Union Jack

     English Wordplay ~ Listen and Enjoy

MARTIN LUTHER KING, JR.    1929-1968

I just hope that my message will continue to play in a loop, 
impacting each new generation, 
letting them see and feel that the struggles can be won. 

An American Baptist minister, activist and prominent leader in the African-American civil rights movement, today he is recognized as a Saint by two Christian churches.

I Have a Dream speech

He led the 1955 Montgomery Bus Boycott and his efforts led to the 1963 March on Washington, where he delivered his "I Have a Dream" speech, establishing himself as one of the greatest orators in U.S. history.

In 1964, King became the youngest person to receive the Nobel Peace Prize for his work to end racial segregation and discrimination, through non-violent means.

By the time of his death in 1968, he had refocused his efforts on ending poverty and opposing the Vietnam War, both from a religious perspective.

King was assassinated on April 4, 1968, in Memphis, Tennessee.

Martin Luther King, Jr. Day was established as a U.S. national holiday in 1986.

PETER: Your grandfather and father were Ebenezer Baptist Church pastors in Atlanta, Georgia.  You were served there as co-pastor with your father for eight years until your death in 1968.
KING: I chose to come into a family that had a history of service and preaching; so that from an early age with my words I could help to change the flow of rivers.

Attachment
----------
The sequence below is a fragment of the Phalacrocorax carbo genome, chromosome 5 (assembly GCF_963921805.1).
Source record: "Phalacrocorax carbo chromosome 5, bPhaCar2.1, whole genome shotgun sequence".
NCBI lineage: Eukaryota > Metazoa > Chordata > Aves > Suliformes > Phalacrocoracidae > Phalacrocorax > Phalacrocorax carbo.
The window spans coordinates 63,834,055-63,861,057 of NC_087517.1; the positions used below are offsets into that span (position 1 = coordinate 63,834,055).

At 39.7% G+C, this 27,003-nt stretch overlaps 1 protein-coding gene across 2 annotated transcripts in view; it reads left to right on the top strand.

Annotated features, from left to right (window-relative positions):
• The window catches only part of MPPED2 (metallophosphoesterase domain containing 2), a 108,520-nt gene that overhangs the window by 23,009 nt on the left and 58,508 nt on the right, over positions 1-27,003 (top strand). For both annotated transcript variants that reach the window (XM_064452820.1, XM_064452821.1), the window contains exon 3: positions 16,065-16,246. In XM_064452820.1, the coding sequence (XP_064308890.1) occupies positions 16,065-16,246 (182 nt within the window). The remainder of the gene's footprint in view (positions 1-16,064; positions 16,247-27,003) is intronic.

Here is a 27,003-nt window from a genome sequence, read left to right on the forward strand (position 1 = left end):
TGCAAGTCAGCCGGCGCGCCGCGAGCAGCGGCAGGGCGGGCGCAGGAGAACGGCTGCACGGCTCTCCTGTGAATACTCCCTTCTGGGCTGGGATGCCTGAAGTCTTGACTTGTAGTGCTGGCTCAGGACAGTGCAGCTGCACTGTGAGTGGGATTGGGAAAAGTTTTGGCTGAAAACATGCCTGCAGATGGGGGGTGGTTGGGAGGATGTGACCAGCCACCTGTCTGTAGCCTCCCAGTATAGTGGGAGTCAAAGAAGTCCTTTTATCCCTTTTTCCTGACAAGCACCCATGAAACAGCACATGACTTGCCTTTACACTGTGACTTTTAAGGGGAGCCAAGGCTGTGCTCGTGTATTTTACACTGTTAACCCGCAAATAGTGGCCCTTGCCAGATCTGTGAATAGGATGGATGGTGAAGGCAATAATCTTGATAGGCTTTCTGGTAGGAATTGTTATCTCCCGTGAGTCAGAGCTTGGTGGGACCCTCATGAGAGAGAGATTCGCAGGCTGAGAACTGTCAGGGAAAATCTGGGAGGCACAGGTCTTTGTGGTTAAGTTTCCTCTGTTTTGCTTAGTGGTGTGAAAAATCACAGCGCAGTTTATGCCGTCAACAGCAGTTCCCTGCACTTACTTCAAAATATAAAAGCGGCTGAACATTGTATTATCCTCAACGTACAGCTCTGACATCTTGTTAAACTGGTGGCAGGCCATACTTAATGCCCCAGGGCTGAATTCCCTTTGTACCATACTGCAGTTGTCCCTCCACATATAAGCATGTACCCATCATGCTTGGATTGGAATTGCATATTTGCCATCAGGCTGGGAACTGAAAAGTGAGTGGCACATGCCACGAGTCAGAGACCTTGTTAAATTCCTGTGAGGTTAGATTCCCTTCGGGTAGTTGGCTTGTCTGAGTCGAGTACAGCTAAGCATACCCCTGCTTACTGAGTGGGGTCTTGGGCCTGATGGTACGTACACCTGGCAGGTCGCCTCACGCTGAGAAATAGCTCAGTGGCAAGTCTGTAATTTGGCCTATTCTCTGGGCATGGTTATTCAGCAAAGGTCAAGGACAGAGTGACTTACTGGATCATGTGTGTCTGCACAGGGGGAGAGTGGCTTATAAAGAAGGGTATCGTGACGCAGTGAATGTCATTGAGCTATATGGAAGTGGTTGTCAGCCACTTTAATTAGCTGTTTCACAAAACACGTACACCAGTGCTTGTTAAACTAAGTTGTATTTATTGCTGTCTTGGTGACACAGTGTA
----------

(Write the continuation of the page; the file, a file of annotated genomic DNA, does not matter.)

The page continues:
PETER: Is it fair to ask the black community to assimilate into the white community?  Don't they have a rich culture of their own?
KING: In order to become a part of the world, there has to be a certain amount of integration, to take the black and the east Indian and the Eskimo and bring them together as a people to move forward and accomplish something.  They bring the richness of their backgrounds and families to the table, and it is that richness that increases the productivity of the entire world.
PETER: What is your wife, Coretta, doing now?
KING: She is actually organizing a lot of the children as they pass over - helping with their acclimation to being back home, the decision of what to do next, where to go, helping them understand some of the lessons that were stopped in mid-stream because they chose to return early.
PETER: You said, "I refuse to accept the idea that man is unable to influence the unfolding of events which surround him.  I refuse to accept the view that mankind is so tragically bound to the starless midnight of racism and war that the bright daybreak of peace and brotherhood can never become a reality."  Do you still hold that view?
KING: Absolutely.
PETER: The tenor of your "Dream" oration was angry.  The founding fathers had signed a promissory note for every American. "This note was a promise that all men, yes, black men as well as white men, would be guaranteed the unalienable rights of life, liberty, and the pursuit of happiness."  From your perspective at Home, how much of this promise has now been fulfilled?
KING: It is a battle that will constantly be waged upon the planet, because the planet is a duality.  We can't get to a point where everybody has everything, because then you won't be able to experience anything.

Toni comments: I felt like a very eager little acolyte at the feet of a master, trying to get a grasp of how you do this thing called life, how you go through this learning of the life lessons, what you can accomplish - not only for yourself, but for those around you - while you're going through these lessons.  It was a fascinating, but also a deeply emotional interview.

Talking with Twentieth Century Men
The foregoing are excerpts from Talking with Twentieth Century Men.
If you wish to purchase this book please go to the Celestial Voices website.
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